U.C. Berkeley is not exactly known for its harmonious relations between Jewish and Arab students. In fact, it is widely considered one of the most hostile environments in the country.
But that image was shattered on Sunday, with more than 300 students and community members attending a conference called "Humanizing the Israel-Palestine Conflict: Day of Mutual Recognition" at the International House.
Sponsored by Berkeley Tikkun along with a number of co-sponsors, the program was designed to give a human face to the Middle East conflict. Organizers also wanted to create dialogue in a setting where participants would listen to one another, rather than debating who has suffered more, while tabling in Sproul Plaza.
Keynote speakers included Rabbi Michael Lerner, editor of Tikkun magazine, and Mohammed Al-Atar, a Palestinian-born activist who helped found a Jewish-Palestinian dialogue group in his adopted home of San Antonio, Texas. Al-Atar, who has a tattoo of a Kalashnikov rifle on his forearm, had the audience spellbound with his emotional story of how he came to learn about the Holocaust and along with it, how the Jews, whom he had learned to hate as his enemy, had also suffered.
But as the day was meant mostly to create a venue for students to talk to each other, the first panel of speakers were all students from U.C. Berkeley and San Francisco State University: two Israeli-born, one Palestinian-born, two Arab Americans and one American Jew.
All six spoke from the heart, talking about the fear and even hatred, in some cases, they felt for the other side. And all six spoke of the event — a watershed moment in most cases — that changed their lives and made them want to devote much of their energies toward dialogue.
For Muna Aghawani, a second-year graduate student at SFSU, that moment came at a summer camp in Denver for Palestinian and Israeli girls.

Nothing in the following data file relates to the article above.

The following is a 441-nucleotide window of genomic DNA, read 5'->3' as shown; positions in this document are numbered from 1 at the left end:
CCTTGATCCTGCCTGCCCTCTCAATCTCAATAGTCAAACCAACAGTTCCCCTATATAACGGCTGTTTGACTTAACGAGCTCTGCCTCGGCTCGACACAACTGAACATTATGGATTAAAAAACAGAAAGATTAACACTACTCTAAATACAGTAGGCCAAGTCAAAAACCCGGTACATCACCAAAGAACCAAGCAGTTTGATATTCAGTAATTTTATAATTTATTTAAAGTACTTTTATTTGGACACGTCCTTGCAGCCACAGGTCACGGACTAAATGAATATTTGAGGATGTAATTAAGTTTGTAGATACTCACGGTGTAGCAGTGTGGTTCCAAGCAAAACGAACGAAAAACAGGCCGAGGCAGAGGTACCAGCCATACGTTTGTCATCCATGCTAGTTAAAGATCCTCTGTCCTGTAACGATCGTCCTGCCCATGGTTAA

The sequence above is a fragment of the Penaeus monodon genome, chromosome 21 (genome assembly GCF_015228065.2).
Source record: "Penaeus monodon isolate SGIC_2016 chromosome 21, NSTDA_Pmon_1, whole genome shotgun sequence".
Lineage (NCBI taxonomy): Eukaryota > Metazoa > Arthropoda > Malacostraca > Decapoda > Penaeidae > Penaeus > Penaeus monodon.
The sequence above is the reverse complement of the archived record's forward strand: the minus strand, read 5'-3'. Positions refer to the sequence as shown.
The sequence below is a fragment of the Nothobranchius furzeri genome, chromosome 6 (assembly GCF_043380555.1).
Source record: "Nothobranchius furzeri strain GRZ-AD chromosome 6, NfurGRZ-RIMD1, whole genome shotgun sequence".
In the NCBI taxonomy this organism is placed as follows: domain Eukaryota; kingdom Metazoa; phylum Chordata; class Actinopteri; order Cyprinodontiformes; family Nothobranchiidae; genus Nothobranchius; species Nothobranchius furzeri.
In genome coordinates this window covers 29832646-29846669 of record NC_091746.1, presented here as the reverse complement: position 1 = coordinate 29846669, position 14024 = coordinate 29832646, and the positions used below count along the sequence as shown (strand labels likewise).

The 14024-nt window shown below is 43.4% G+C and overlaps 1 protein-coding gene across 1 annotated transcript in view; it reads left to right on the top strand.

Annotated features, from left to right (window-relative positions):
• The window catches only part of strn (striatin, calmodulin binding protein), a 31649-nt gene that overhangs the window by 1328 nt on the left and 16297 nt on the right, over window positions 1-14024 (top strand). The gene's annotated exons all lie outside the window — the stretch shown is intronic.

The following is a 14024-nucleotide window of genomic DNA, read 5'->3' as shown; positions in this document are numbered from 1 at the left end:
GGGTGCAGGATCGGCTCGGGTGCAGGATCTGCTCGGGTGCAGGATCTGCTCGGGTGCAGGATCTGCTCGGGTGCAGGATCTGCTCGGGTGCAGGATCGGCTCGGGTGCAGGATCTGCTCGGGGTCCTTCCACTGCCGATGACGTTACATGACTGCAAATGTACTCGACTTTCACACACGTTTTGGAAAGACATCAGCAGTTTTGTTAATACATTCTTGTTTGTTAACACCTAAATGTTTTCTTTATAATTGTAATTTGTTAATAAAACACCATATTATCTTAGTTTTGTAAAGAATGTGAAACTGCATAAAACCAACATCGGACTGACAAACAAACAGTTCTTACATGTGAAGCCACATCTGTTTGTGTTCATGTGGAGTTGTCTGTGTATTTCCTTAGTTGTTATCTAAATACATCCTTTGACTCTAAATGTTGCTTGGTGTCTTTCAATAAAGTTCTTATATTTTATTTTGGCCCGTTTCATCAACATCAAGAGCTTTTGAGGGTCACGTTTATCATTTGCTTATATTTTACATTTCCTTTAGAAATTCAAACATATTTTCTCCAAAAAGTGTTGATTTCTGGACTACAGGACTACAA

Born in Ramallah to a Syrian mother and Palestinian father, she was brought up primarily in Syria and Tunisia, but "my spiritual home was Palestine," she said.
When she heard about the summer camp, her motivation was clear: "I wanted to tell the Israeli girls how horrible they were. I was shocked we had to share cabins with them."
In her first dialogue session, Aghawani told her Israeli counterpart that to her, "Israel means a big soldier with a gun."
The Israeli responded with her fears of Palestinians, a fear that Aghawani had never before considered. "I didn't see her as a soldier; I saw her as a girl just like me who was scared."
For Israeli fifth-year graduate student Shakhar Rahav, it took coming to Berkeley, though his political consciousness was formed at the time of the Lebanon War, and it continued when he began his own military service during the first intifada.
"On Saturday nights we'd participate in anti-government rallies, and then on Monday we'd be back policing the streets of Gaza," he said of he and his like-minded friends.
When he got to U.C. Berkeley, he took a class with a Palestinian professor. While criticism of Israel was not new to him, he said, "For the first time I was not listening to a debate between Israeli hawks and Israeli doves, but between Israelis and Palestinians."
"Listening to the other side can be very difficult," Rahav continued, "but it must be done if we will have a solution not based on violence but understanding."
Mehammed Mack, a second-year philosophy student of Saudi Arabian Bedouin ancestry, grew up mostly in Egypt. As a high school student, he became obsessed with the Israeli-Palestinian conflict, and that continued when he arrived at Berkeley.
Mack's response was to join Students for Justice in Palestine, of which he is still a member. But in the summer of 2002, he interned at the American-Arab Anti-Discrimination Committee in Washington, D.C.
"It was a revelation to me to discover the Israeli left and Jewish anti-occupation voices," he said. "I was fascinated by them, I saw them as heroes who could step outside themselves and transcend their national identity."
When he heard about Berkeley Tikkun, at first he was reluctant to join, thinking it was only for Jews. But then he had a change of heart. "I did it for my own psychological well-being," he said, "so I would not learn to demonize the other."
Mack said his activism has even affected his mother's views about the conflict. On a recent visit to Beirut, he spoke to her about it.
"She told me that although she could not bring herself to make peace with Israel or the Israelis, she was very proud of her son who could."